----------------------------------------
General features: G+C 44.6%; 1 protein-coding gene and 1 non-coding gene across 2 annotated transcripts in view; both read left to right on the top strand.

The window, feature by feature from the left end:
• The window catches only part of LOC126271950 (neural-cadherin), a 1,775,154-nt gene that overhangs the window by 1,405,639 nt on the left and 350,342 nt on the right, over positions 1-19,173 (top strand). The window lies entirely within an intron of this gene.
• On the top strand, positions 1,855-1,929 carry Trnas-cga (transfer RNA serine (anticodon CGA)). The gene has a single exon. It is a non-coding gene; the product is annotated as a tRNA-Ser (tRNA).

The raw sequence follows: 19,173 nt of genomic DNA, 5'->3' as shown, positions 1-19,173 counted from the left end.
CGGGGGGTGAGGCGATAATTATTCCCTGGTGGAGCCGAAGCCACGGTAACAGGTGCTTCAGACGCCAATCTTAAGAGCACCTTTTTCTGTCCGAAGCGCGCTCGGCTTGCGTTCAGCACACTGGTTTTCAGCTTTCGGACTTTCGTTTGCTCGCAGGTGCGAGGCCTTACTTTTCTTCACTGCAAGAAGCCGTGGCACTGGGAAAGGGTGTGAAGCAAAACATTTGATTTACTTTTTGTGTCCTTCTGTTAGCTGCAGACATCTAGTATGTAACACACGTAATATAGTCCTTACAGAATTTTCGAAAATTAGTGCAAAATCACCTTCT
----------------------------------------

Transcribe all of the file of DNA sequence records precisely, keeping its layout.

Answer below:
General features: G+C 44.6%; 1 protein-coding gene and 1 non-coding gene across 2 annotated transcripts in view; both read left to right on the top strand.

The window, feature by feature from the left end:
• The window catches only part of LOC126271950 (neural-cadherin), a 1,775,154-nt gene that overhangs the window by 1,405,639 nt on the left and 350,342 nt on the right, over positions 1-19,173 (top strand). The window lies entirely within an intron of this gene.
• On the top strand, positions 1,855-1,929 carry Trnas-cga (transfer RNA serine (anticodon CGA)). The gene has a single exon. It is a non-coding gene; the product is annotated as a tRNA-Ser (tRNA).

The raw sequence follows: 19,173 nt of genomic DNA, 5'->3' as shown, positions 1-19,173 counted from the left end.
CGGGGGGTGAGGCGATAATTATTCCCTGGTGGAGCCGAAGCCACGGTAACAGGTGCTTCAGACGCCAATCTTAAGAGCACCTTTTTCTGTCCGAAGCGCGCTCGGCTTGCGTTCAGCACACTGGTTTTCAGCTTTCGGACTTTCGTTTGCTCGCAGGTGCGAGGCCTTACTTTTCTTCACTGCAAGAAGCCGTGGCACTGGGAAAGGGTGTGAAGCAAAACATTTGATTTACTTTTTGTGTCCTTCTGTTAGCTGCAGACATCTAGTATGTAACACACGTAATATAGTCCTTACAGAATTTTCGAAAATTAGTGCAAAATCACCTTCT